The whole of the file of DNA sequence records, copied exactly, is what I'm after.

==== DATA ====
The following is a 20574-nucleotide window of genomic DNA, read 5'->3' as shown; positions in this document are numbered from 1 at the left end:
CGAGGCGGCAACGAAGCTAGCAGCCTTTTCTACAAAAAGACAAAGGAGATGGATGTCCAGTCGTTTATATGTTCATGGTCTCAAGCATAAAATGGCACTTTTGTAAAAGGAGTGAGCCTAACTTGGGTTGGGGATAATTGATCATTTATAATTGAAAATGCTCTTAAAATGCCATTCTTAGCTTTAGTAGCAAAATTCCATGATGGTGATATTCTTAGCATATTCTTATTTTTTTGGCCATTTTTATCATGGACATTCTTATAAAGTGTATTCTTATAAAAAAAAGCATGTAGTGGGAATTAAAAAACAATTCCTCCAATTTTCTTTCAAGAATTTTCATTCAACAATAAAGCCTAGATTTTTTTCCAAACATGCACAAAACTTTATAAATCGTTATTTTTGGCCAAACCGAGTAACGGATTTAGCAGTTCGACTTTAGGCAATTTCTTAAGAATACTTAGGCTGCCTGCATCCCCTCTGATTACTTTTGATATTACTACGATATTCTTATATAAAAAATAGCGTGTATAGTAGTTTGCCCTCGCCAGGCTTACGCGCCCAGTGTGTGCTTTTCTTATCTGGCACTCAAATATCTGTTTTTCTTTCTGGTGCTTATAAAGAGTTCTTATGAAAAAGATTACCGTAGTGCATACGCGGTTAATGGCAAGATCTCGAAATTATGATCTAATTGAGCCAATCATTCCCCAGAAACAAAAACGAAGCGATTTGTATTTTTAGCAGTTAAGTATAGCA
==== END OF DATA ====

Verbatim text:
The following is a 20574-nucleotide window of genomic DNA, read 5'->3' as shown; positions in this document are numbered from 1 at the left end:
CGAGGCGGCAACGAAGCTAGCAGCCTTTTCTACAAAAAGACAAAGGAGATGGATGTCCAGTCGTTTATATGTTCATGGTCTCAAGCATAAAATGGCACTTTTGTAAAAGGAGTGAGCCTAACTTGGGTTGGGGATAATTGATCATTTATAATTGAAAATGCTCTTAAAATGCCATTCTTAGCTTTAGTAGCAAAATTCCATGATGGTGATATTCTTAGCATATTCTTATTTTTTTGGCCATTTTTATCATGGACATTCTTATAAAGTGTATTCTTATAAAAAAAAGCATGTAGTGGGAATTAAAAAACAATTCCTCCAATTTTCTTTCAAGAATTTTCATTCAACAATAAAGCCTAGATTTTTTTCCAAACATGCACAAAACTTTATAAATCGTTATTTTTGGCCAAACCGAGTAACGGATTTAGCAGTTCGACTTTAGGCAATTTCTTAAGAATACTTAGGCTGCCTGCATCCCCTCTGATTACTTTTGATATTACTACGATATTCTTATATAAAAAATAGCGTGTATAGTAGTTTGCCCTCGCCAGGCTTACGCGCCCAGTGTGTGCTTTTCTTATCTGGCACTCAAATATCTGTTTTTCTTTCTGGTGCTTATAAAGAGTTCTTATGAAAAAGATTACCGTAGTGCATACGCGGTTAATGGCAAGATCTCGAAATTATGATCTAATTGAGCCAATCATTCCCCAGAAACAAAAACGAAGCGATTTGTATTTTTAGCAGTTAAGTATAGCA